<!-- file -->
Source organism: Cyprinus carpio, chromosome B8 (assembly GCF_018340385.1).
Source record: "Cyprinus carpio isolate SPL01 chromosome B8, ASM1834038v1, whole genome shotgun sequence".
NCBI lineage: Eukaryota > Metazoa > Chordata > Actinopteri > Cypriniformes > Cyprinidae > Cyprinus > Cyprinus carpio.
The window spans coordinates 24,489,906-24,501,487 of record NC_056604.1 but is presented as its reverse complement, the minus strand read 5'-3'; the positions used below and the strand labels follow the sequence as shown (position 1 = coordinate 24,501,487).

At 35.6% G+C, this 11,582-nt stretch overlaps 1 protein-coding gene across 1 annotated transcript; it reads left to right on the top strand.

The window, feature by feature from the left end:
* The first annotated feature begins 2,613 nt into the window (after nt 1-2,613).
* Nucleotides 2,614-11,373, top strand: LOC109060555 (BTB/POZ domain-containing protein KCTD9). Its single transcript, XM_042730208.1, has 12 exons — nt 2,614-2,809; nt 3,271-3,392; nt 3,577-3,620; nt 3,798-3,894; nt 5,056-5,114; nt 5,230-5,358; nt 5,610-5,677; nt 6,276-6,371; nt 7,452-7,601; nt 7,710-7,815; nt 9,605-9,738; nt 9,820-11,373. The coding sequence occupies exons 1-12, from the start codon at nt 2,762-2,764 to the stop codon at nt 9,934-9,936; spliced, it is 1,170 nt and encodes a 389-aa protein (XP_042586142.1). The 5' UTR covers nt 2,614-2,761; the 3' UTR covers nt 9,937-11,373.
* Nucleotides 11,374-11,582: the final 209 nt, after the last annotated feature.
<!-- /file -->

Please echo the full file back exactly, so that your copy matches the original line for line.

Source organism: Cyprinus carpio, chromosome B8 (assembly GCF_018340385.1).
Source record: "Cyprinus carpio isolate SPL01 chromosome B8, ASM1834038v1, whole genome shotgun sequence".
NCBI lineage: Eukaryota > Metazoa > Chordata > Actinopteri > Cypriniformes > Cyprinidae > Cyprinus > Cyprinus carpio.
The window spans coordinates 24,489,906-24,501,487 of record NC_056604.1 but is presented as its reverse complement, the minus strand read 5'-3'; the positions used below and the strand labels follow the sequence as shown (position 1 = coordinate 24,501,487).

At 35.6% G+C, this 11,582-nt stretch overlaps 1 protein-coding gene across 1 annotated transcript; it reads left to right on the top strand.

The window, feature by feature from the left end:
* The first annotated feature begins 2,613 nt into the window (after nt 1-2,613).
* Nucleotides 2,614-11,373, top strand: LOC109060555 (BTB/POZ domain-containing protein KCTD9). Its single transcript, XM_042730208.1, has 12 exons — nt 2,614-2,809; nt 3,271-3,392; nt 3,577-3,620; nt 3,798-3,894; nt 5,056-5,114; nt 5,230-5,358; nt 5,610-5,677; nt 6,276-6,371; nt 7,452-7,601; nt 7,710-7,815; nt 9,605-9,738; nt 9,820-11,373. The coding sequence occupies exons 1-12, from the start codon at nt 2,762-2,764 to the stop codon at nt 9,934-9,936; spliced, it is 1,170 nt and encodes a 389-aa protein (XP_042586142.1). The 5' UTR covers nt 2,614-2,761; the 3' UTR covers nt 9,937-11,373.
* Nucleotides 11,374-11,582: the final 209 nt, after the last annotated feature.